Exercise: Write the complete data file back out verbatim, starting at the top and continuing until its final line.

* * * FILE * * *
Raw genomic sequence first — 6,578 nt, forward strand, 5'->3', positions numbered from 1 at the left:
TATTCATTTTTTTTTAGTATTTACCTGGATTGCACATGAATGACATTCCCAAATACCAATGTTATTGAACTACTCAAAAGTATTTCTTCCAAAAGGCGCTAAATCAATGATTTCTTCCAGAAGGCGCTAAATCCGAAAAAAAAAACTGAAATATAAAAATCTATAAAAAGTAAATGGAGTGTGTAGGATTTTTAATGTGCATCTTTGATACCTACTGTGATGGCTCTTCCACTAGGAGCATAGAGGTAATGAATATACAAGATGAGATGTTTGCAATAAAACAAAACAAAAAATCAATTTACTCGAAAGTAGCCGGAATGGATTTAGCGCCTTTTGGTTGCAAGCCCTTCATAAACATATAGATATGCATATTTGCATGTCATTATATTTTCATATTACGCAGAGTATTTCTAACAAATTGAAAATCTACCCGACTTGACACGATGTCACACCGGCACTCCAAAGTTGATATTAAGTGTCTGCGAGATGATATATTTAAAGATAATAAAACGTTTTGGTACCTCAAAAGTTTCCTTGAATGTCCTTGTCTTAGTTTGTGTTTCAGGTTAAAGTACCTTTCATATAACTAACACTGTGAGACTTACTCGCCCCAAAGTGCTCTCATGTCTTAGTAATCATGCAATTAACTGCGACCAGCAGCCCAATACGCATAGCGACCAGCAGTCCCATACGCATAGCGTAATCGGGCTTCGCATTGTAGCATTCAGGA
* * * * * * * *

Raw genomic sequence first — 6,578 nt, forward strand, 5'->3', positions numbered from 1 at the left:
TATTCATTTTTTTTTAGTATTTACCTGGATTGCACATGAATGACATTCCCAAATACCAATGTTATTGAACTACTCAAAAGTATTTCTTCCAAAAGGCGCTAAATCAATGATTTCTTCCAGAAGGCGCTAAATCCGAAAAAAAAAACTGAAATATAAAAATCTATAAAAAGTAAATGGAGTGTGTAGGATTTTTAATGTGCATCTTTGATACCTACTGTGATGGCTCTTCCACTAGGAGCATAGAGGTAATGAATATACAAGATGAGATGTTTGCAATAAAACAAAACAAAAAATCAATTTACTCGAAAGTAGCCGGAATGGATTTAGCGCCTTTTGGTTGCAAGCCCTTCATAAACATATAGATATGCATATTTGCATGTCATTATATTTTCATATTACGCAGAGTATTTCTAACAAATTGAAAATCTACCCGACTTGACACGATGTCACACCGGCACTCCAAAGTTGATATTAAGTGTCTGCGAGATGATATATTTAAAGATAATAAAACGTTTTGGTACCTCAAAAGTTTCCTTGAATGTCCTTGTCTTAGTTTGTGTTTCAGGTTAAAGTACCTTTCATATAACTAACACTGTGAGACTTACTCGCCCCAAAGTGCTCTCATGTCTTAGTAATCATGCAATTAACTGCGACCAGCAGCCCAATACGCATAGCGACCAGCAGTCCCATACGCATAGCGTAATCGGGCTTCGCATTGTAGCATTCAGGA